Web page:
I’ve found recent (and even not so recent) Modesitt books to be a slog, and certainly books #2 and 3 in this series felt interminable. Happily the pace picked up again with book #4, which took us back into the past of the world. Happily again, this book keeps that pace. It has many of the same irritating stumbling blocks as Modesitt’s recent books, but simply more happens in this one. By the standards of earlier books in the series, this moves at a breakneck pace.
It’s also interesting because there’s more magic system discovery in the book, continuing a trend from book #4. One ability (the ability to image attitude) is not discovered, and seemingly comes out of left field, without even the faintest logical tie to the magic system that’s being developed. But our protagonist legitimately investigates and discovers other aspects of imaging in a reasonably methodical and interesting way. (Though what he discovers reminds me very strongly of late Recluce books.) There’s also far less of the vague philosophy of the Nameless in the book, if only because Quaeryt is so busy being expert at things he acts modest about.
He also continues his low moral course, trusting himself with power over other’s lives without much compunction. His wife, the king’s sister, applauds him for it, and pretty much everyone in the book seems to take the attitude that well, bad people need to be punished, regardless of the law. Quaeryt comes right and and says this a few times. Happily, in this book Modesitt does take a least a little time to lay foundations for the character’s future character development, for good or ill. It’s certainly not at the heart of the book, and it’s pretty thinly staged, but at least there’s an effort that was largely absent in the previous book.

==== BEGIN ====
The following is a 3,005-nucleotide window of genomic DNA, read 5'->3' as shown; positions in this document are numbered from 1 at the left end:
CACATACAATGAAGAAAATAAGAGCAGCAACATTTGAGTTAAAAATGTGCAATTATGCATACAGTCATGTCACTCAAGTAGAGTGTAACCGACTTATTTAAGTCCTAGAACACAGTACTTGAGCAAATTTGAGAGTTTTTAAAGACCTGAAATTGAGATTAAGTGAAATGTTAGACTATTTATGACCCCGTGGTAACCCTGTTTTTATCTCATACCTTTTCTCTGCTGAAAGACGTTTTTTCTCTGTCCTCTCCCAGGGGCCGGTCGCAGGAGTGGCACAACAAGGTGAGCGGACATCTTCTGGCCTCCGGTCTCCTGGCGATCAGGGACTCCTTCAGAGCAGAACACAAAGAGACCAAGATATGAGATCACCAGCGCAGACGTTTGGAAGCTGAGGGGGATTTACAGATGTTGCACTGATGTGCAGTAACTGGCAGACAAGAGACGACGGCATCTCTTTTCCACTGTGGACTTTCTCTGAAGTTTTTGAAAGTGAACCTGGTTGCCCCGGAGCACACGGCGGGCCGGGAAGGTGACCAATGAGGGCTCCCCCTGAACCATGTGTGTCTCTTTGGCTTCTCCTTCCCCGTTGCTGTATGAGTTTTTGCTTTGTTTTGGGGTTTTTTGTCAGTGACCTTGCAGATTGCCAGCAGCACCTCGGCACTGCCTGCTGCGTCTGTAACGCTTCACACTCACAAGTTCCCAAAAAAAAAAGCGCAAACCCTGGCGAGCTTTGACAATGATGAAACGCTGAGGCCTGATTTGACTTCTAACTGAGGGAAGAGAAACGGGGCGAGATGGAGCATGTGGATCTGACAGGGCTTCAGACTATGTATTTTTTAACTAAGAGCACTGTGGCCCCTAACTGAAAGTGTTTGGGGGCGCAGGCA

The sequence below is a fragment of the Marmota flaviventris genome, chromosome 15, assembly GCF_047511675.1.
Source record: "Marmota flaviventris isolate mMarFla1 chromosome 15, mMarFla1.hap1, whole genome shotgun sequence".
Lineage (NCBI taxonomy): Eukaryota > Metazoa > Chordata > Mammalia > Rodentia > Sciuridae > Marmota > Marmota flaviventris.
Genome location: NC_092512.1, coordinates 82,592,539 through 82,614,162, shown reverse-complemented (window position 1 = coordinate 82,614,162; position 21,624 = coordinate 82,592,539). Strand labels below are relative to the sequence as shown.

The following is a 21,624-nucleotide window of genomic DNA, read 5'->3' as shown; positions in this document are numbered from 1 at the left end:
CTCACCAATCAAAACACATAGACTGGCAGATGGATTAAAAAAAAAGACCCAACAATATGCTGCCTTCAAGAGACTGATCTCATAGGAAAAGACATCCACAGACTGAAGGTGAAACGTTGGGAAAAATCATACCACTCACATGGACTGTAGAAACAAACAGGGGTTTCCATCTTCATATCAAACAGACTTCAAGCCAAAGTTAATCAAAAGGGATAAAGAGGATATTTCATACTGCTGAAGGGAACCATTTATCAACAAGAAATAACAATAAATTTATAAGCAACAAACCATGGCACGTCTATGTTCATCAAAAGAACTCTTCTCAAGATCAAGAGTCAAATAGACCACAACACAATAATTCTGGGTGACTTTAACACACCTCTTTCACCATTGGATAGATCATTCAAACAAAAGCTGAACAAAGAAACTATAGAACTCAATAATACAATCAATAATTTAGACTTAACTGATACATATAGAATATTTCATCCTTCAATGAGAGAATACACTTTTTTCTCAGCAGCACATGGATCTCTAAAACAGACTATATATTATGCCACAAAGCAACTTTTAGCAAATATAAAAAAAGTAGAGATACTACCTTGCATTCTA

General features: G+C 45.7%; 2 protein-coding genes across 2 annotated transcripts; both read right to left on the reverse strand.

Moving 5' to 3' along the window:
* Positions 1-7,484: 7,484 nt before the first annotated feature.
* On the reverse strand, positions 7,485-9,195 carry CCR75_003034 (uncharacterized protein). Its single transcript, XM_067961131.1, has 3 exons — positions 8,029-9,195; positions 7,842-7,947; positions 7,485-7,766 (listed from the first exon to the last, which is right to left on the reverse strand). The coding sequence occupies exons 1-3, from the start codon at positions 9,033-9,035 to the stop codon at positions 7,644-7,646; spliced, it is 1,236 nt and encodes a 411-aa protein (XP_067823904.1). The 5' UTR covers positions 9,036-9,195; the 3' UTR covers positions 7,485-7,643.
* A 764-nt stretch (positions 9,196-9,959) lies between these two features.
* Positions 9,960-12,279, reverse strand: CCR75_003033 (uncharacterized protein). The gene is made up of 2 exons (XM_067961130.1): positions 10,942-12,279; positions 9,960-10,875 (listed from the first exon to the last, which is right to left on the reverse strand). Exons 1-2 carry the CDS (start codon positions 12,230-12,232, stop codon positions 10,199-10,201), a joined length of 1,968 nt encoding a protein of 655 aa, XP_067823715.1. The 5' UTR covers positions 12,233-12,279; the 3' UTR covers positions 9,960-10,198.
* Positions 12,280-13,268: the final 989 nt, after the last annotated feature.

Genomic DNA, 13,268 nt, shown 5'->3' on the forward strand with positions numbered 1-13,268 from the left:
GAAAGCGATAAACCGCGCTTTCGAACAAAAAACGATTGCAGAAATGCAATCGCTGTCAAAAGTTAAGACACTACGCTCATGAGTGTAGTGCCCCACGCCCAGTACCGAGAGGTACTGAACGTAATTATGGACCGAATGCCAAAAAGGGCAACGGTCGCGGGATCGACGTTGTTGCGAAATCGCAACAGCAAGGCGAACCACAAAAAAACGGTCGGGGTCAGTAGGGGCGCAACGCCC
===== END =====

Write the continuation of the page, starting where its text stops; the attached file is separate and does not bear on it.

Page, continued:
The fact that Quaeryt is an imager, but not known to be one is at the heart of the book, a pretence that is increasingly untenable and incredible – imagers are widely known, yet virtually no one suspects Quaeryt of powers – as the book progresses. Thankfully, Modesitt finally acknowledges this and drops the charade at least somewhat, late in the book. On the minus side, Quaeryt does have the same repetitive interaction with his wife over and over, in which one of them (usually him) does something completely innocent and inoffensive, and the other takes umbrage, but magnanimously lets it go … this time. That and, of course, the repeated conversations with supporting actors. Thankfully, in this book fewer of them are about how surprising it is that a scholar is so good at anything at all. Though there is quite a lot about clothing color. In this rigid world, all scholars always wear brown and brown only. Clothing color is an utterly reliable indicator of class and societal role.
Modesitt unfortunately continues his one-dimensional treatment of the society’s underclass, the Pharsi. Always discriminated against (for no clear reason), they dare to defend themselves, and Quaeryt (who is himself Pharsi) protects them and only them. It’s implied, for example, that Pharsi women are not to be molested by the soldiers. Other women, apparently are fair game. And Pharsi seem to be genetically suited to commerce. Overall, I found it grating, and only the fact that the Pharsi hold the key to a mystery redeems their role in the story.
While not up to Modesitt’s best, the series is at least back to pleasurable reading.